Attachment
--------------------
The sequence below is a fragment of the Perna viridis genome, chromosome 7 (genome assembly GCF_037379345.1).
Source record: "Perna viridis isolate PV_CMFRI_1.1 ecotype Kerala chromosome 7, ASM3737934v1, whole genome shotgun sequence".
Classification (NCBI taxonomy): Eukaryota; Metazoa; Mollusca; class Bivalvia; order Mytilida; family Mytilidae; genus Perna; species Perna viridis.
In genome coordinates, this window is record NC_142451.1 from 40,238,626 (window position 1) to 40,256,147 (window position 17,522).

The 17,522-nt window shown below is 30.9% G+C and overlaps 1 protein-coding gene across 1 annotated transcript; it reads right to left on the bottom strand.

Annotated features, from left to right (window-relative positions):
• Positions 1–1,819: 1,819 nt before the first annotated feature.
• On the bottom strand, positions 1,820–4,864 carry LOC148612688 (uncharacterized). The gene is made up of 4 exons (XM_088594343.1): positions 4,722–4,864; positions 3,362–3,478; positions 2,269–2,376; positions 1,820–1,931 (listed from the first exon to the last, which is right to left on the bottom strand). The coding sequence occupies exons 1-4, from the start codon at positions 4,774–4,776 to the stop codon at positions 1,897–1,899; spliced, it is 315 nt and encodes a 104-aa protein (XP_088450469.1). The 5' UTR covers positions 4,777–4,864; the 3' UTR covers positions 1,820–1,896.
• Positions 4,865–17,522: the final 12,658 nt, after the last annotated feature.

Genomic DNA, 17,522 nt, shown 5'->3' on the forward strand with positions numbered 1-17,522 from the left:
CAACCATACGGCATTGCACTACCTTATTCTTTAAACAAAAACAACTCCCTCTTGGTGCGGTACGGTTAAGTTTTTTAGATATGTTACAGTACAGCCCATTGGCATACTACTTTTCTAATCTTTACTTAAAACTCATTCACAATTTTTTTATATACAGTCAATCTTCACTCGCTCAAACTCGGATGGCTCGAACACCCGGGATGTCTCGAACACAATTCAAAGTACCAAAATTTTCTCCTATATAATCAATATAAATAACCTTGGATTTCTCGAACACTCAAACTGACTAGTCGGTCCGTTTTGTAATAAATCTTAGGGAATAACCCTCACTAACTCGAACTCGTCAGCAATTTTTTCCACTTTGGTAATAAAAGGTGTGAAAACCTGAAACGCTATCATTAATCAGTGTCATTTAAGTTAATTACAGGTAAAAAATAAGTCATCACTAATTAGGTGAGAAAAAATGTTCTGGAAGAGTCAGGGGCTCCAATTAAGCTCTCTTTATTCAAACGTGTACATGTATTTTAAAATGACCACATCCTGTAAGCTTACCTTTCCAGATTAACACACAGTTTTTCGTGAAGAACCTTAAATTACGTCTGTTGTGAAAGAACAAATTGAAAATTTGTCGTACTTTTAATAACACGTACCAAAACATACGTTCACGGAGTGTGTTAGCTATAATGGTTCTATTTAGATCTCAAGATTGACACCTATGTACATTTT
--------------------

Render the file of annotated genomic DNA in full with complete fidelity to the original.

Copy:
The sequence below is a fragment of the Perna viridis genome, chromosome 7 (genome assembly GCF_037379345.1).
Source record: "Perna viridis isolate PV_CMFRI_1.1 ecotype Kerala chromosome 7, ASM3737934v1, whole genome shotgun sequence".
Classification (NCBI taxonomy): Eukaryota; Metazoa; Mollusca; class Bivalvia; order Mytilida; family Mytilidae; genus Perna; species Perna viridis.
In genome coordinates, this window is record NC_142451.1 from 40,238,626 (window position 1) to 40,256,147 (window position 17,522).

The 17,522-nt window shown below is 30.9% G+C and overlaps 1 protein-coding gene across 1 annotated transcript; it reads right to left on the bottom strand.

Annotated features, from left to right (window-relative positions):
• Positions 1–1,819: 1,819 nt before the first annotated feature.
• On the bottom strand, positions 1,820–4,864 carry LOC148612688 (uncharacterized). The gene is made up of 4 exons (XM_088594343.1): positions 4,722–4,864; positions 3,362–3,478; positions 2,269–2,376; positions 1,820–1,931 (listed from the first exon to the last, which is right to left on the bottom strand). The coding sequence occupies exons 1-4, from the start codon at positions 4,774–4,776 to the stop codon at positions 1,897–1,899; spliced, it is 315 nt and encodes a 104-aa protein (XP_088450469.1). The 5' UTR covers positions 4,777–4,864; the 3' UTR covers positions 1,820–1,896.
• Positions 4,865–17,522: the final 12,658 nt, after the last annotated feature.

Genomic DNA, 17,522 nt, shown 5'->3' on the forward strand with positions numbered 1-17,522 from the left:
CAACCATACGGCATTGCACTACCTTATTCTTTAAACAAAAACAACTCCCTCTTGGTGCGGTACGGTTAAGTTTTTTAGATATGTTACAGTACAGCCCATTGGCATACTACTTTTCTAATCTTTACTTAAAACTCATTCACAATTTTTTTATATACAGTCAATCTTCACTCGCTCAAACTCGGATGGCTCGAACACCCGGGATGTCTCGAACACAATTCAAAGTACCAAAATTTTCTCCTATATAATCAATATAAATAACCTTGGATTTCTCGAACACTCAAACTGACTAGTCGGTCCGTTTTGTAATAAATCTTAGGGAATAACCCTCACTAACTCGAACTCGTCAGCAATTTTTTCCACTTTGGTAATAAAAGGTGTGAAAACCTGAAACGCTATCATTAATCAGTGTCATTTAAGTTAATTACAGGTAAAAAATAAGTCATCACTAATTAGGTGAGAAAAAATGTTCTGGAAGAGTCAGGGGCTCCAATTAAGCTCTCTTTATTCAAACGTGTACATGTATTTTAAAATGACCACATCCTGTAAGCTTACCTTTCCAGATTAACACACAGTTTTTCGTGAAGAACCTTAAATTACGTCTGTTGTGAAAGAACAAATTGAAAATTTGTCGTACTTTTAATAACACGTACCAAAACATACGTTCACGGAGTGTGTTAGCTATAATGGTTCTATTTAGATCTCAAGATTGACACCTATGTACATTTT